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8x8 to Acquire Fuze to Bolster XCaaS R&D

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This morning, 8x8 announced it was acquiring Fuze for $250 million, paid with a half-cash and half-stock option. Rumored to be for sale for several years, Fuze finds a home with this purchase.
 
The purchase price seems very modest considering the company raised $494 million in funding over nine rounds, the latest in January 2021. While this is bad news for investors of Fuze, it’s outstanding for 8x8. It adds about $130 million in revenue, approximately 250 R&D engineers, and a decent-size customer base that’s shifted from small businesses to enterprise-class over the past several years for only $125M in actual cash, with the rest being stock.
 
Although Fuze has been on the block for some time, finding a home has not been easy. I’ve talked with the leadership of organizations that have looked at Fuze, and after they did their due diligence, they walked away, as the technology stack wasn’t exactly best in class, certainly nowhere near the capabilities of 8x8. If the primary reason 8x8 was snapping up Fuze was because it needed its cloud back end, I would look upon this deal negatively. In reality, that’s the least important part of this acquisition, and I expect 8x8 to sunset the Fuze product over a period of time that won’t disrupt the customer base.
 
So, if product isn’t what 8x8 was after, what is it getting? Below I explore four things that they are getting:
  • Enterprise customers: 8x8 defines enterprise customers as a company with $100,000 in annual recurring revenue (ARR); it has about 900 of these customers. Fuze will add another 300 (33% more), creating what 8x8 estimates to be about a $50 million cross-selling opportunity. The low-hanging fruit here is contact center as Fuze leveraged partnerships here and while 8x8 won’t do anything to disrupt the customers, shifting them to their own contact center creates some significant opportunity.
  • Revenue: Fuze’s 12-month trailing ARR is about $130 million, and when added to 8x8’s current 580 million trailing 12 months, that pushes them to $710 million. One of the stated goals by CEO Dave Sipes is to get 8x8 to $1 billion and while much of that will be organic growth, tossing in some inorganic growth is always nice.
  • R&D talent: 8x8 currently has about 650 people in their R&D team, and the company has been looking to add more people here. Given the current Great Resignation period the world is in, most companies — 8x8 included — have told me staffing up is a slow and painful process. Fuze will add 250 R&D people bringing that total number to 900 for 8x8, enabling them to accelerate XCaaS innovation.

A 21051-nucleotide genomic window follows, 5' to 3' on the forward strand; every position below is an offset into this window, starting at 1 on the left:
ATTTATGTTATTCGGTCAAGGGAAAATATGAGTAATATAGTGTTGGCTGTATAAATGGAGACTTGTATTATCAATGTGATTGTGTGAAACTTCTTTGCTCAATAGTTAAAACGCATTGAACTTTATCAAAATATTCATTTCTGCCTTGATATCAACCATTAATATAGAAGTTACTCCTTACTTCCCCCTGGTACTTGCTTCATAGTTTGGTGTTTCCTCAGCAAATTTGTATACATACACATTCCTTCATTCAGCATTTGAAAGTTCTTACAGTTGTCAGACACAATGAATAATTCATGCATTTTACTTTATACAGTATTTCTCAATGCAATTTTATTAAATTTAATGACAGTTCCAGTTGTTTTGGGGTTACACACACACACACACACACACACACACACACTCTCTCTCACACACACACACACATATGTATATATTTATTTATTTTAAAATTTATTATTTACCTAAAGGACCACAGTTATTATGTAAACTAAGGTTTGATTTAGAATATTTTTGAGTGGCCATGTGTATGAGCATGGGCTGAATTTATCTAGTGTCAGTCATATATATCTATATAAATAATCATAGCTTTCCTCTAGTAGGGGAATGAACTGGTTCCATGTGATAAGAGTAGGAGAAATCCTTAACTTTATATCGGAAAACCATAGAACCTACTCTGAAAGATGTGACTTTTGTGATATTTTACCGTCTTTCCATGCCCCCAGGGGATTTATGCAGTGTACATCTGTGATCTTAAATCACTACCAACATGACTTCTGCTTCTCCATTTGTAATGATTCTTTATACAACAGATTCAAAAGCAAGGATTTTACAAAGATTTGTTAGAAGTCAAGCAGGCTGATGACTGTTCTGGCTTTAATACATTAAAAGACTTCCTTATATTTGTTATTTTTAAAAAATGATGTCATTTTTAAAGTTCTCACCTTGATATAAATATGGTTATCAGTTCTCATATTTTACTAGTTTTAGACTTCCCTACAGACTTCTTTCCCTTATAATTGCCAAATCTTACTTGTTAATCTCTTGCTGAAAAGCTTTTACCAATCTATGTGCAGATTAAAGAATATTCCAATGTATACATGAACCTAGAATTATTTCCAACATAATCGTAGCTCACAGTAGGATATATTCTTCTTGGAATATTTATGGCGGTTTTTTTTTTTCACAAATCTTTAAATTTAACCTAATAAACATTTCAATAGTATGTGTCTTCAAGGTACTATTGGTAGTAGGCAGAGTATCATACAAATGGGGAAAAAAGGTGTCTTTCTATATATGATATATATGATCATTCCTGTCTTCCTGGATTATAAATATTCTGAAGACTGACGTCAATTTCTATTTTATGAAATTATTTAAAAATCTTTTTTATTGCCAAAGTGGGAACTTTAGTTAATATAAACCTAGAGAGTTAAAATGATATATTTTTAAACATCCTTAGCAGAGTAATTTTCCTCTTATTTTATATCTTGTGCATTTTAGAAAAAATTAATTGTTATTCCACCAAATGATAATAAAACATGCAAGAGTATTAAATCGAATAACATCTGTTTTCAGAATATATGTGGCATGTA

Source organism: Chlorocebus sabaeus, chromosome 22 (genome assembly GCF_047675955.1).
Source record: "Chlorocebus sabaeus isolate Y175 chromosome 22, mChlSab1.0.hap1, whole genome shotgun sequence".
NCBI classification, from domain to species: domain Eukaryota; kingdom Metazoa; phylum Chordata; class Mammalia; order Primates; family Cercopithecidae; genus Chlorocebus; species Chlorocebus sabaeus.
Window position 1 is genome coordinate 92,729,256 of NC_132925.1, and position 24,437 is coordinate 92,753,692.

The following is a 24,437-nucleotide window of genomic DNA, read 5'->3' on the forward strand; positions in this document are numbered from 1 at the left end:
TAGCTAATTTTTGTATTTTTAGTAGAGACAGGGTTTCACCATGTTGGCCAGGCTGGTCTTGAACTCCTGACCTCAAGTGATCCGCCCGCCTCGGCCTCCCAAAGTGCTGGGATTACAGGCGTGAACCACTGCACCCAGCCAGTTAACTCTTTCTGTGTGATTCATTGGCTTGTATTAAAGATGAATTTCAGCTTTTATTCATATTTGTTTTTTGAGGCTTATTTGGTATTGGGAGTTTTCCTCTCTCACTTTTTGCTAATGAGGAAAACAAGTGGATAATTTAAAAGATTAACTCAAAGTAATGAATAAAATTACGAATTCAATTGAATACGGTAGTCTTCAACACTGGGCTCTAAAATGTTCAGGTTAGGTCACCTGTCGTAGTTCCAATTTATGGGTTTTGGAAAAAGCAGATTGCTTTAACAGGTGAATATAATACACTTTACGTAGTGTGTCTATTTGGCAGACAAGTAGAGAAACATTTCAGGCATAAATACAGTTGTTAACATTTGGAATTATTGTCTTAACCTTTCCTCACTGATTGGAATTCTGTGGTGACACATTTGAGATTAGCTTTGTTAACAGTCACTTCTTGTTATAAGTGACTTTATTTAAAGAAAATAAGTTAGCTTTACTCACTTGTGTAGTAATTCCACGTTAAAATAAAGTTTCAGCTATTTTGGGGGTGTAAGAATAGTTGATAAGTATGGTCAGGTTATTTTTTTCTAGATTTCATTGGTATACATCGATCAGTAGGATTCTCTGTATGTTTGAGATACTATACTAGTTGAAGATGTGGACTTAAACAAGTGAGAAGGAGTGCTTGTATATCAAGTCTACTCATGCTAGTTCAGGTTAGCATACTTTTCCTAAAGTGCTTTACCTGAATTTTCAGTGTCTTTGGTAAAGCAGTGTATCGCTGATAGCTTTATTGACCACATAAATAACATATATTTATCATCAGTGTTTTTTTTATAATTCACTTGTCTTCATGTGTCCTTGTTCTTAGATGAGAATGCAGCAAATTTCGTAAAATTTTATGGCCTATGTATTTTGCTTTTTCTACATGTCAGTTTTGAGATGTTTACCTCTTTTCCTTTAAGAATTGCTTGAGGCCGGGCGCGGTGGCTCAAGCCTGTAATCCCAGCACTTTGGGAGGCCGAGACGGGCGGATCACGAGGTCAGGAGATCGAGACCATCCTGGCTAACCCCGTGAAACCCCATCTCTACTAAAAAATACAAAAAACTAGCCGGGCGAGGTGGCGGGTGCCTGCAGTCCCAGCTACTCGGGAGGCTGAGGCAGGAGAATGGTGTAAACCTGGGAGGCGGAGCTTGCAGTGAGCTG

• Regional expansion: While most of the Fuze revenue comes from the U.S., the company does have some strength in Europe, particularly the UK and France, two of the countries 8x8 is aggressively expanding, and this will help with that initiative. Fuze also has some strength in Benelux and the Nordics, giving 8x8 a foothold there now.
One of the hardest parts of an acquisition like this is bringing the tech stacks together, and while I expect 8x8 to leverage its own product, some integration work will be needed. I asked 8x8 about this, and it did look at this as part of their due diligence and found that Fuze does have similar development methodologies. Fuze uses the same programming languages and similar tools, which should help them hit the ground running on bringing the two platforms together.
 
Fuze customers should take comfort in the fact that 8x8 is extremely customer-centric, and it assured me customers won’t be forced into anything they don’t want. If they want to stay on the Fuze platform, they can do that, but 8x8 did make it clear the go-forward plan is to drive more innovation into its XCaaS platform. When customers want to transition, 8x8 will make that process as easy and non-disruptive as possible.
 
From a deal perspective, investors should be thrilled with this as the company only had to lay out $125 million in cash. If 8x8 had decided to go offer incentives to the Fuze customer base and tried to hire away some of the people, it would likely have cost them well over $125 million. Now, it gets everything in one fell swoop for a modest amount.
 
When Dave Sipes took over as CEO, I referred to him as an execution machine, and he would drive the operational processes across the company to accelerate growth. This was a strong move that has little downside risk and high potential upside.

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